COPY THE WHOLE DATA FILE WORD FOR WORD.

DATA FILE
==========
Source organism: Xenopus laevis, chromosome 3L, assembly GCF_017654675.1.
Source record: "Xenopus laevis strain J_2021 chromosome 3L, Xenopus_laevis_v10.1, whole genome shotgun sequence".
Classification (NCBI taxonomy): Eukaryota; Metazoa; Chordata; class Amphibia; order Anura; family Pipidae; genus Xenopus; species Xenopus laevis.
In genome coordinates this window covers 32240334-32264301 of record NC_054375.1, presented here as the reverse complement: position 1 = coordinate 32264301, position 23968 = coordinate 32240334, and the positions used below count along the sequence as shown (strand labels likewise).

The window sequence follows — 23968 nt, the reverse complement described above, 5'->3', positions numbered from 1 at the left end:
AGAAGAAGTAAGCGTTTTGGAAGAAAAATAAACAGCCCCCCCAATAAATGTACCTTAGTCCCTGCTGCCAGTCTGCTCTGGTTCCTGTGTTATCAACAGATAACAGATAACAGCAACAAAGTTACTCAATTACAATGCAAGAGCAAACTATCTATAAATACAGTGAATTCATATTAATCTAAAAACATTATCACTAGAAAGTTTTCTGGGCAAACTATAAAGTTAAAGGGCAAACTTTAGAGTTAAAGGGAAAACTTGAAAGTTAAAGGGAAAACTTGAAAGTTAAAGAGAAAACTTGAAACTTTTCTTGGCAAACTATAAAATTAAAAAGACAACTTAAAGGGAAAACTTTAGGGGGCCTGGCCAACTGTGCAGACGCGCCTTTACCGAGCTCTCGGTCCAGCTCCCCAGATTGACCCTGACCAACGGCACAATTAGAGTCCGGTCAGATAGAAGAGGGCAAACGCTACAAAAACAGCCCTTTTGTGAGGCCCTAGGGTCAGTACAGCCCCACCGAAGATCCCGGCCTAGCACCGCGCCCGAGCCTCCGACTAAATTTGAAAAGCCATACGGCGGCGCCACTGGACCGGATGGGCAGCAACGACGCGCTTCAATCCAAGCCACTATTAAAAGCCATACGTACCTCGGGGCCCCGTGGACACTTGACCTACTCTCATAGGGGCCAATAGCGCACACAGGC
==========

Source organism: Xenopus laevis, chromosome 3L, assembly GCF_017654675.1.
Source record: "Xenopus laevis strain J_2021 chromosome 3L, Xenopus_laevis_v10.1, whole genome shotgun sequence".
Classification (NCBI taxonomy): Eukaryota; Metazoa; Chordata; class Amphibia; order Anura; family Pipidae; genus Xenopus; species Xenopus laevis.
In genome coordinates this window covers 32240334-32264301 of record NC_054375.1, presented here as the reverse complement: position 1 = coordinate 32264301, position 23968 = coordinate 32240334, and the positions used below count along the sequence as shown (strand labels likewise).

The window sequence follows — 23968 nt, the reverse complement described above, 5'->3', positions numbered from 1 at the left end:
AGAAGAAGTAAGCGTTTTGGAAGAAAAATAAACAGCCCCCCCAATAAATGTACCTTAGTCCCTGCTGCCAGTCTGCTCTGGTTCCTGTGTTATCAACAGATAACAGATAACAGCAACAAAGTTACTCAATTACAATGCAAGAGCAAACTATCTATAAATACAGTGAATTCATATTAATCTAAAAACATTATCACTAGAAAGTTTTCTGGGCAAACTATAAAGTTAAAGGGCAAACTTTAGAGTTAAAGGGAAAACTTGAAAGTTAAAGGGAAAACTTGAAAGTTAAAGAGAAAACTTGAAACTTTTCTTGGCAAACTATAAAATTAAAAAGACAACTTAAAGGGAAAACTTTAGGGGGCCTGGCCAACTGTGCAGACGCGCCTTTACCGAGCTCTCGGTCCAGCTCCCCAGATTGACCCTGACCAACGGCACAATTAGAGTCCGGTCAGATAGAAGAGGGCAAACGCTACAAAAACAGCCCTTTTGTGAGGCCCTAGGGTCAGTACAGCCCCACCGAAGATCCCGGCCTAGCACCGCGCCCGAGCCTCCGACTAAATTTGAAAAGCCATACGGCGGCGCCACTGGACCGGATGGGCAGCAACGACGCGCTTCAATCCAAGCCACTATTAAAAGCCATACGTACCTCGGGGCCCCGTGGACACTTGACCTACTCTCATAGGGGCCAATAGCGCACACAGGC